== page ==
For far too many Jews, the High Holidays are marred by confusion and boredom. They come to synagogue and are lost. Everything is foreign except maybe their parents sitting next to them, who once again purchased tickets for the whole family.
Probably the biggest impediment for most Jews is the Hebrew in their prayer books. Simply put, Hebrew is hurting the High Holiday experience for hundreds of thousands of Jews every year.
There are but few instances when a rabbi should say anything good about Martin Luther (on why, see Medieval Sourcebook: Martin Luther (1483-1546): The Jews and Their Lies 1543). But Luther’s decision to translate the Bible into German and make it accessible to the world might have been one of the greatest moments in human history.
Perhaps the biggest difference (I hear about from converts ) between church and synagogue services is the ability to follow what is going on. The synagogue experience, especially in more Orthodox synagogues, can be a disaster for someone whose Hebrew is weak. Luther wasn’t the first to realize that a tradition must be understandable to be meaningful: In the Jewish tradition, already in the second century Onkelos translated the Bible into Aramaic.
Look, I am all for the importance of Hebrew. There is no doubt that in it the treasures of Jewish life and culture reside. If you don’t know Hebrew, there is a limit to how much Judaism will be able to offer your life. But by making Hebrew a prerequisite for what for many Jews is a once-a-year synagogue experience, we are ensuring that Judaism will not have any part in the lives of most of American Jewry.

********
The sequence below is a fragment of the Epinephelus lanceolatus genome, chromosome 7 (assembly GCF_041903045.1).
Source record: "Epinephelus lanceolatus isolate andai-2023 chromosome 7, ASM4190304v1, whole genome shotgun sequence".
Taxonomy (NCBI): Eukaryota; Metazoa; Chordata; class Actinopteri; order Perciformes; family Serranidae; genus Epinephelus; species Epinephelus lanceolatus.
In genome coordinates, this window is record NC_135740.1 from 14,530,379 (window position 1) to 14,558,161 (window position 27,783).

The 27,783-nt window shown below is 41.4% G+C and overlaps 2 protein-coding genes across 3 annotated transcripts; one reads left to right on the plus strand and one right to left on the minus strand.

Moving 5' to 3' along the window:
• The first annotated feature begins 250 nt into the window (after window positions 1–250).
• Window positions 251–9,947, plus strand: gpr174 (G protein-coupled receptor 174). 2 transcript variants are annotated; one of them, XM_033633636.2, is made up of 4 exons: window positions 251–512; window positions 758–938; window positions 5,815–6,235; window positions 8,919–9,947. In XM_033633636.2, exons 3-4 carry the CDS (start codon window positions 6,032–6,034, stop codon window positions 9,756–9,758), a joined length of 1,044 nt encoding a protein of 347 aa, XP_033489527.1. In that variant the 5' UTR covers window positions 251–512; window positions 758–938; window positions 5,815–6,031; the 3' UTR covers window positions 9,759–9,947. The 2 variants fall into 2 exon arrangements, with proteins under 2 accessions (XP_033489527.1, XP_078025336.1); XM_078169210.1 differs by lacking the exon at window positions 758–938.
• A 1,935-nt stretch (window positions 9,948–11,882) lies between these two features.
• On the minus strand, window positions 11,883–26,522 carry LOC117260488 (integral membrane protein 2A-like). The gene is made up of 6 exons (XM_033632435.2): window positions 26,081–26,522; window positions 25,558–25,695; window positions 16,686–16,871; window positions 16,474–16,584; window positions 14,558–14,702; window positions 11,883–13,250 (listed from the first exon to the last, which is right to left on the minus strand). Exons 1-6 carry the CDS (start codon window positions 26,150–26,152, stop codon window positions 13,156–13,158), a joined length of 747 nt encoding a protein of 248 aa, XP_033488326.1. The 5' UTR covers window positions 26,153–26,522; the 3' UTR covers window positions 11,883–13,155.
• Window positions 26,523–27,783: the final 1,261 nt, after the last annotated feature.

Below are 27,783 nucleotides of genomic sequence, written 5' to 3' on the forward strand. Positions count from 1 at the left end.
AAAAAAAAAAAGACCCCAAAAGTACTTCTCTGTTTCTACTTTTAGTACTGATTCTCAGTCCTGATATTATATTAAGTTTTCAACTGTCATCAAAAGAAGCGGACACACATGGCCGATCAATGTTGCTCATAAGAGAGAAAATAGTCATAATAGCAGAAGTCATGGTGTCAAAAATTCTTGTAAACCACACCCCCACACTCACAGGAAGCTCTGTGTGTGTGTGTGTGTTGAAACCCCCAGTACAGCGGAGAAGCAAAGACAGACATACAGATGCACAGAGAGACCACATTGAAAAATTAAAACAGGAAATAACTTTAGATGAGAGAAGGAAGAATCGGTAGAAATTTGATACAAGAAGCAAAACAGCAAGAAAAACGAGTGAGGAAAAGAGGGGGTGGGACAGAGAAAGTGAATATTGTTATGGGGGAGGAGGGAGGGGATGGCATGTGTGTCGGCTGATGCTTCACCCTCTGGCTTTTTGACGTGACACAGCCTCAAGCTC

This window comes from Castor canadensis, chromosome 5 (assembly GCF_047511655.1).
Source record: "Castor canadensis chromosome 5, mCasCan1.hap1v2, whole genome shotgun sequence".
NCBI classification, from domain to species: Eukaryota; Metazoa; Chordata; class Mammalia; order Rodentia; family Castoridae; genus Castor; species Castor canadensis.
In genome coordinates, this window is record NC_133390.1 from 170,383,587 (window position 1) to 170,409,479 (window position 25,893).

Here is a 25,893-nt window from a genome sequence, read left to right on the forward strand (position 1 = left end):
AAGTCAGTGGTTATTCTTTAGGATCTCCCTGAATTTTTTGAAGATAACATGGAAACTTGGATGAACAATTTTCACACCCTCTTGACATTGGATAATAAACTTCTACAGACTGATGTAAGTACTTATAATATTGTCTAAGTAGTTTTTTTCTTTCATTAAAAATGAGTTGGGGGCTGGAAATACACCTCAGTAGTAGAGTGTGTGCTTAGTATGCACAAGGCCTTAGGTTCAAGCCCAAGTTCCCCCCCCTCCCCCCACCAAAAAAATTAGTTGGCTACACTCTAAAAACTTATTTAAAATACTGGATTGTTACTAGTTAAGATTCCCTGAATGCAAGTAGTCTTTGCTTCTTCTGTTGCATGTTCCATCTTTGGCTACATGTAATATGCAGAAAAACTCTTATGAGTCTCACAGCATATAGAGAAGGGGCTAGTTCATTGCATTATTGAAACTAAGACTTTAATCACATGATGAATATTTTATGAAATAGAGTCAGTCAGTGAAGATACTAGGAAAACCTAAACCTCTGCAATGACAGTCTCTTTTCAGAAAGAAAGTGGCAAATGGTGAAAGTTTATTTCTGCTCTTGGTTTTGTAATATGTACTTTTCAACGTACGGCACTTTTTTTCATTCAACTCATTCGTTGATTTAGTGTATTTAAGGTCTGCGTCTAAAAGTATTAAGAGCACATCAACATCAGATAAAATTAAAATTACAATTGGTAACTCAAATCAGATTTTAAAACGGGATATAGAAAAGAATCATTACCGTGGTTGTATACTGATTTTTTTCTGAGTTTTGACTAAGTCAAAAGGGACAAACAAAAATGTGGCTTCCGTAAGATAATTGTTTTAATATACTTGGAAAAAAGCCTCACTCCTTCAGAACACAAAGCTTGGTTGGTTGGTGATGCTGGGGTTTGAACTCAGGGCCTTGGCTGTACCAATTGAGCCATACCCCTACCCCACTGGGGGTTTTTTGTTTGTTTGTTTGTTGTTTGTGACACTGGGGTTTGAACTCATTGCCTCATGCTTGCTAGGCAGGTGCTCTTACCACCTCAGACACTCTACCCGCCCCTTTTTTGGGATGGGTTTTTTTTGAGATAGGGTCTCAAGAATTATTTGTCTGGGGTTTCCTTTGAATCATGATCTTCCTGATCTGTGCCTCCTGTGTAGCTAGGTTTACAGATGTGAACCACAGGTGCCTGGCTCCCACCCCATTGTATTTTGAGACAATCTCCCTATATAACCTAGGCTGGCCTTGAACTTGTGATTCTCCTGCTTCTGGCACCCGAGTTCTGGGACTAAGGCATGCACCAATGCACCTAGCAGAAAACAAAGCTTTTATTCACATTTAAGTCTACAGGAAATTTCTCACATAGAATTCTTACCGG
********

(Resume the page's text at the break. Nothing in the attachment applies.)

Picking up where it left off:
So this year, if you don’t know Hebrew or you aren’t moved by the stiff English translation of some thousand-year-old hymn, do your soul a favor: Put down your prayer book and pick up a book that speaks to you, maybe Rabbi Irving Greenberg’s “The Jewish Way,” maybe S.Y. Agnon’s “Days of Awe,” maybe Rabbi Joseph Soloveitchik’s “On Repentance,” or maybe some poetry that speaks to your conscience.
Whatever you decide, make sure that when you come to synagogue it is not wasted on staring into space. The purpose of the High Holidays is not to torture yourself but to examine yourself and reconnect with what is truly most important in your life.